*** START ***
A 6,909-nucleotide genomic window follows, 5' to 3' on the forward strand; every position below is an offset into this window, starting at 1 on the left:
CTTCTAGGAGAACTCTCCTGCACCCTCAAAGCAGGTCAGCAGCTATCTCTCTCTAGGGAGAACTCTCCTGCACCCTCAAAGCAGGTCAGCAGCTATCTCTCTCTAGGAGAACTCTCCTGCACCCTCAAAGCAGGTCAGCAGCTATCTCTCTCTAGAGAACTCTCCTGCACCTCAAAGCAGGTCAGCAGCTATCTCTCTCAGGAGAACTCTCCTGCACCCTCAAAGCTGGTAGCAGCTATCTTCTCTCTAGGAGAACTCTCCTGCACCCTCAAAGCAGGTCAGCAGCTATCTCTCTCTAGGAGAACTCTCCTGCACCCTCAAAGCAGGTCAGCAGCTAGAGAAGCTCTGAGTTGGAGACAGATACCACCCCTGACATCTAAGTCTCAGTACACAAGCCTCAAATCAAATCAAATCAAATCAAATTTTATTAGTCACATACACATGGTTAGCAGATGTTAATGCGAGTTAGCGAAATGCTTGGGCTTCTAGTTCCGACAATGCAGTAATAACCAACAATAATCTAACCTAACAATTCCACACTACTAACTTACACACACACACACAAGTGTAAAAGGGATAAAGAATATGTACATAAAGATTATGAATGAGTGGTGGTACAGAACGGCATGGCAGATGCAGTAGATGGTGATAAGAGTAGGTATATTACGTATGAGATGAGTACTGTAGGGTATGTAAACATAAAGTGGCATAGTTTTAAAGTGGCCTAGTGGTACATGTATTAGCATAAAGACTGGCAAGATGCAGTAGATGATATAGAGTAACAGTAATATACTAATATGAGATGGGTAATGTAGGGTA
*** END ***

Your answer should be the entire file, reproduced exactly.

A 6,909-nucleotide genomic window follows, 5' to 3' on the forward strand; every position below is an offset into this window, starting at 1 on the left:
CTTCTAGGAGAACTCTCCTGCACCCTCAAAGCAGGTCAGCAGCTATCTCTCTCTAGGGAGAACTCTCCTGCACCCTCAAAGCAGGTCAGCAGCTATCTCTCTCTAGGAGAACTCTCCTGCACCCTCAAAGCAGGTCAGCAGCTATCTCTCTCTAGAGAACTCTCCTGCACCTCAAAGCAGGTCAGCAGCTATCTCTCTCAGGAGAACTCTCCTGCACCCTCAAAGCTGGTAGCAGCTATCTTCTCTCTAGGAGAACTCTCCTGCACCCTCAAAGCAGGTCAGCAGCTATCTCTCTCTAGGAGAACTCTCCTGCACCCTCAAAGCAGGTCAGCAGCTAGAGAAGCTCTGAGTTGGAGACAGATACCACCCCTGACATCTAAGTCTCAGTACACAAGCCTCAAATCAAATCAAATCAAATCAAATTTTATTAGTCACATACACATGGTTAGCAGATGTTAATGCGAGTTAGCGAAATGCTTGGGCTTCTAGTTCCGACAATGCAGTAATAACCAACAATAATCTAACCTAACAATTCCACACTACTAACTTACACACACACACACAAGTGTAAAAGGGATAAAGAATATGTACATAAAGATTATGAATGAGTGGTGGTACAGAACGGCATGGCAGATGCAGTAGATGGTGATAAGAGTAGGTATATTACGTATGAGATGAGTACTGTAGGGTATGTAAACATAAAGTGGCATAGTTTTAAAGTGGCCTAGTGGTACATGTATTAGCATAAAGACTGGCAAGATGCAGTAGATGATATAGAGTAACAGTAATATACTAATATGAGATGGGTAATGTAGGGTA